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Saturday, January 10, 2009

Alzheimer's drugs double death risk

Use of Fluoride containing anti-psychotics included in this study. Another issue to consider above most for problems with Alzheimer's disease.

Fluoride suppresses proper function of the thyroid gland. As I have mentioned elsewhere, 67% of people in Alzheimer's care facilities in 1998 had a thyroid disorder. Anyone on long term use of a fluoride containing drug, in an area where fluoride is forced into the municipal water system, is already on fluoride overload.

I guess I wonder where are those asking the right questions...
Alzheimer's drugs double death risk in elderly
By MARIA CHENG, AP Medical Writer
Thu Jan 8, 2009

LONDON – Anti-psychotic drugs commonly used to treat Alzheimer's disease may double a patient's chance of dying within a few years, suggests a new study that adds to concerns already known about such medications.

"For the vast majority of Alzheimer's patients, taking these drugs is probably not a worthwhile risk," said Clive Ballard, the paper's lead author, of the Wolfson Centre for Age-Related Diseases at King's College London.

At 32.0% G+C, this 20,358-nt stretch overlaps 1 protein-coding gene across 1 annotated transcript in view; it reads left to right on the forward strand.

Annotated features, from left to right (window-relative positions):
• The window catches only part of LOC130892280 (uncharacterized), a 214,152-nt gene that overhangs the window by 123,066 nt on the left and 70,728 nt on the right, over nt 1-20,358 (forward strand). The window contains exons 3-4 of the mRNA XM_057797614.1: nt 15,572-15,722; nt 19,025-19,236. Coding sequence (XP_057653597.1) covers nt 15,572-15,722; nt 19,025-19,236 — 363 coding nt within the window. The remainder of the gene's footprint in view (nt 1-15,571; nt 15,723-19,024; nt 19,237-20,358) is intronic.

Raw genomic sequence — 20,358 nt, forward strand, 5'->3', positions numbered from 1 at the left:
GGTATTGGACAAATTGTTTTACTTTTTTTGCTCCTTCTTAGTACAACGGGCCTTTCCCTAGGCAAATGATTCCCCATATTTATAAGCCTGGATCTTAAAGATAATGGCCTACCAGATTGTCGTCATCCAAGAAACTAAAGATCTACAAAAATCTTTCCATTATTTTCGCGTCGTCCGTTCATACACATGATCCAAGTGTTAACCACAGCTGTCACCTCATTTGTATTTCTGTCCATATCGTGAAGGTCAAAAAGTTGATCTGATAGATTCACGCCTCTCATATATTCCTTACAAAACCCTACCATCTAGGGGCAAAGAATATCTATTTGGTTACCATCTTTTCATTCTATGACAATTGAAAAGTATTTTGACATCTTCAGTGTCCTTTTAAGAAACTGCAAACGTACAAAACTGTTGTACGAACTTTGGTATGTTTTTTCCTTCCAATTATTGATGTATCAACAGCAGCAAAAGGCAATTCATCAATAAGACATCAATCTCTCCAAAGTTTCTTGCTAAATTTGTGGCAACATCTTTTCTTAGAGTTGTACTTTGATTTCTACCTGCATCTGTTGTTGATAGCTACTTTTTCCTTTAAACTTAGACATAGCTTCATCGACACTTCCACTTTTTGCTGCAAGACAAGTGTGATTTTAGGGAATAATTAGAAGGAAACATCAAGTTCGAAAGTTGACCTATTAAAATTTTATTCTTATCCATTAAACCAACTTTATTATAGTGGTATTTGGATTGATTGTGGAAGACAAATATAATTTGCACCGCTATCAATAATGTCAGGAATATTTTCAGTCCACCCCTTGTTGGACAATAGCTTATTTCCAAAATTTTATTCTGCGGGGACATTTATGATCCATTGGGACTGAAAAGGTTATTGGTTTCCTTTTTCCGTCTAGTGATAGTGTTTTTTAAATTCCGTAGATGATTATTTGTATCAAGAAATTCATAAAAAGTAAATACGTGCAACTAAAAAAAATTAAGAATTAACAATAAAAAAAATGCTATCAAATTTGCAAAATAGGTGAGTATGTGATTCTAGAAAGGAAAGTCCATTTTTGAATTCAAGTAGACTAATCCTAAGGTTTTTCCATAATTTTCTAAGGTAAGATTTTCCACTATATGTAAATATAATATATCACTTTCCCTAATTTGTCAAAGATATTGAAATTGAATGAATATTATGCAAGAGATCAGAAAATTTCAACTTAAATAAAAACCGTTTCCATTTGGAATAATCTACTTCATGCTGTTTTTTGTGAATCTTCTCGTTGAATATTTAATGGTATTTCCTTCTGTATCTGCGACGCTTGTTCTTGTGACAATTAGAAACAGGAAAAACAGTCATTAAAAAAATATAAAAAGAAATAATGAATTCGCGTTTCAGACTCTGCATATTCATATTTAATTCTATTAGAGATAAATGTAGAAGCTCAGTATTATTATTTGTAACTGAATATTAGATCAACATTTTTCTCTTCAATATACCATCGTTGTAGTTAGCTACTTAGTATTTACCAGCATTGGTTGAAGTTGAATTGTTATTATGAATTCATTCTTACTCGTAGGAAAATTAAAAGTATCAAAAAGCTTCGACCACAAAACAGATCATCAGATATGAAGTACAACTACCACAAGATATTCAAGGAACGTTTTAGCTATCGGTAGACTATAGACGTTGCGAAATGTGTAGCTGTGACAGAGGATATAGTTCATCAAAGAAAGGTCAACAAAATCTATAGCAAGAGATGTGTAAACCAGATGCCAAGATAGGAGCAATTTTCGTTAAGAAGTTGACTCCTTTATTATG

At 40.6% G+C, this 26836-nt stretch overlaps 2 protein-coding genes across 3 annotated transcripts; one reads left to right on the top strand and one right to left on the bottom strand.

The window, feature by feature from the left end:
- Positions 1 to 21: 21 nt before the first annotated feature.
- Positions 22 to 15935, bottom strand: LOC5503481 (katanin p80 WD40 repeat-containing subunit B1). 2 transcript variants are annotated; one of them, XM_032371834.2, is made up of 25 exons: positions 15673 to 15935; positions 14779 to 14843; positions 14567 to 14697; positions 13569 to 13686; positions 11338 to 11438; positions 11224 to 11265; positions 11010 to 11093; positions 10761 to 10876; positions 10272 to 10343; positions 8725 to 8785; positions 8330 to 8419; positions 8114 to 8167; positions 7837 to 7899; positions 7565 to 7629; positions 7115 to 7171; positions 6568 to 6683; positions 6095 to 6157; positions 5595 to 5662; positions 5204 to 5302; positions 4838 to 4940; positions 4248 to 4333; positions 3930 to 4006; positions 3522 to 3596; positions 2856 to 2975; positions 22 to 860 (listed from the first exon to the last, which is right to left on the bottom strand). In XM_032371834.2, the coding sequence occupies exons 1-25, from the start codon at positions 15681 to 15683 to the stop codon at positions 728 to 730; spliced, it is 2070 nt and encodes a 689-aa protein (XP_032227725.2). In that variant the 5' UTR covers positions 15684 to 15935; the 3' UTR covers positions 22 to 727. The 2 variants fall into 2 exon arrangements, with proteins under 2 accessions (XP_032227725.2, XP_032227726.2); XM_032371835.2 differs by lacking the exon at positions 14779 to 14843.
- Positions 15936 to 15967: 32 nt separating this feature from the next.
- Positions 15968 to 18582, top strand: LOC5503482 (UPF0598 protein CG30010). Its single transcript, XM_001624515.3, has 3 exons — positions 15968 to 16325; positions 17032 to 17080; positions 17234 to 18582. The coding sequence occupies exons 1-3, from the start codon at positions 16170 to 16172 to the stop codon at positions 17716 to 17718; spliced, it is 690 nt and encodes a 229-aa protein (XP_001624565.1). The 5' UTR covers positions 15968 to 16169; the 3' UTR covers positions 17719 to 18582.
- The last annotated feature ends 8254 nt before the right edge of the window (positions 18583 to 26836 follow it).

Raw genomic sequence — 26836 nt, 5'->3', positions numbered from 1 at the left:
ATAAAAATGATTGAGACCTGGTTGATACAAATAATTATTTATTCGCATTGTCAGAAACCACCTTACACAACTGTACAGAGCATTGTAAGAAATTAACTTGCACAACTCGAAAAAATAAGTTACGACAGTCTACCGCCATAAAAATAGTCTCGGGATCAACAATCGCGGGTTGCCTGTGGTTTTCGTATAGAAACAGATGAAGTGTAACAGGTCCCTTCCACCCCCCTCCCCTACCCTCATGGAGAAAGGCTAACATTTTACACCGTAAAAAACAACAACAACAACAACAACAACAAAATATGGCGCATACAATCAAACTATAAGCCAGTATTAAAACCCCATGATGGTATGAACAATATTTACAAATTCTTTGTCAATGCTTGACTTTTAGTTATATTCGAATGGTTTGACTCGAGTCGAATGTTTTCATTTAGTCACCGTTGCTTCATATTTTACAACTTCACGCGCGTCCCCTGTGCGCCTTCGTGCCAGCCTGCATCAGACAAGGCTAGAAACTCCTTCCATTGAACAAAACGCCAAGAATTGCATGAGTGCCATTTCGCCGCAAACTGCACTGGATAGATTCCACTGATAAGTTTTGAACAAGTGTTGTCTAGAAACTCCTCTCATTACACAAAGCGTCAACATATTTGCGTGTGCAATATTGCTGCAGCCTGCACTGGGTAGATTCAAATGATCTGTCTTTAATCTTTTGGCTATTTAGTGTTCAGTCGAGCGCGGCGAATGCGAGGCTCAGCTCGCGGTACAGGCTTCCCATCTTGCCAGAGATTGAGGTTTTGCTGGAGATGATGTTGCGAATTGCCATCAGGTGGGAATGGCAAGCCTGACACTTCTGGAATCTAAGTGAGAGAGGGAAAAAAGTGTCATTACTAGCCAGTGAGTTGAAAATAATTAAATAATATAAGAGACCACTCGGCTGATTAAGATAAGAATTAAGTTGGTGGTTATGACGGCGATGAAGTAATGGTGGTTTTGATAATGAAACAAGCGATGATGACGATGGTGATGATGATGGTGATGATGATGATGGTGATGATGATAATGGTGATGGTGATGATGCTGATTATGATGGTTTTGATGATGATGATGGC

"Would I want to take a drug that slightly reduced my aggression but doubled my risk of dying? I'm not sure I would," Ballard said.

The research was published Friday in the medical journal, Lancet Neurology.

Alzheimer's disease is the most common cause of dementia and causes symptoms including aggression, delusions and hallucinations. Previous studies have shown anti-psychotic drugs, which can help control the aggression and hallucinations for a few months raise the risk of death in older patients with dementia. There are other side effects, including respiratory problems and stroke.